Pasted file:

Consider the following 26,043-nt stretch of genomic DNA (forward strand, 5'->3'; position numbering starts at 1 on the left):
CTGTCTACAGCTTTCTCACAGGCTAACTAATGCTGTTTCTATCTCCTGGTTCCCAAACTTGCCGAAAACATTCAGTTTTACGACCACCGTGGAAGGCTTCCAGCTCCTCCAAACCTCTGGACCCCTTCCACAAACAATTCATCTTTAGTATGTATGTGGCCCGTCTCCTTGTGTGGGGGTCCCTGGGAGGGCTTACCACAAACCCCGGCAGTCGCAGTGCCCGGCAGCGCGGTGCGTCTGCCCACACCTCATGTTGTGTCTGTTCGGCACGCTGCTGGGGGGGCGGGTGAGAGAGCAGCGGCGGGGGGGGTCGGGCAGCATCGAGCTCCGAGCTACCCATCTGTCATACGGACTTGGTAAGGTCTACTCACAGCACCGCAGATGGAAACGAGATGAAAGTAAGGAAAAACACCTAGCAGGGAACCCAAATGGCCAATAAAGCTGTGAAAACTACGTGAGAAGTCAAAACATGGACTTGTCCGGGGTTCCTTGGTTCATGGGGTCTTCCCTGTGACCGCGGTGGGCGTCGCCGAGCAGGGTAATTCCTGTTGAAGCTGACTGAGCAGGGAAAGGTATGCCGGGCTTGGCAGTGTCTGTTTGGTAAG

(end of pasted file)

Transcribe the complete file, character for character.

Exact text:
Consider the following 26,043-nt stretch of genomic DNA (forward strand, 5'->3'; position numbering starts at 1 on the left):
CTGTCTACAGCTTTCTCACAGGCTAACTAATGCTGTTTCTATCTCCTGGTTCCCAAACTTGCCGAAAACATTCAGTTTTACGACCACCGTGGAAGGCTTCCAGCTCCTCCAAACCTCTGGACCCCTTCCACAAACAATTCATCTTTAGTATGTATGTGGCCCGTCTCCTTGTGTGGGGGTCCCTGGGAGGGCTTACCACAAACCCCGGCAGTCGCAGTGCCCGGCAGCGCGGTGCGTCTGCCCACACCTCATGTTGTGTCTGTTCGGCACGCTGCTGGGGGGGCGGGTGAGAGAGCAGCGGCGGGGGGGGTCGGGCAGCATCGAGCTCCGAGCTACCCATCTGTCATACGGACTTGGTAAGGTCTACTCACAGCACCGCAGATGGAAACGAGATGAAAGTAAGGAAAAACACCTAGCAGGGAACCCAAATGGCCAATAAAGCTGTGAAAACTACGTGAGAAGTCAAAACATGGACTTGTCCGGGGTTCCTTGGTTCATGGGGTCTTCCCTGTGACCGCGGTGGGCGTCGCCGAGCAGGGTAATTCCTGTTGAAGCTGACTGAGCAGGGAAAGGTATGCCGGGCTTGGCAGTGTCTGTTTGGTAAG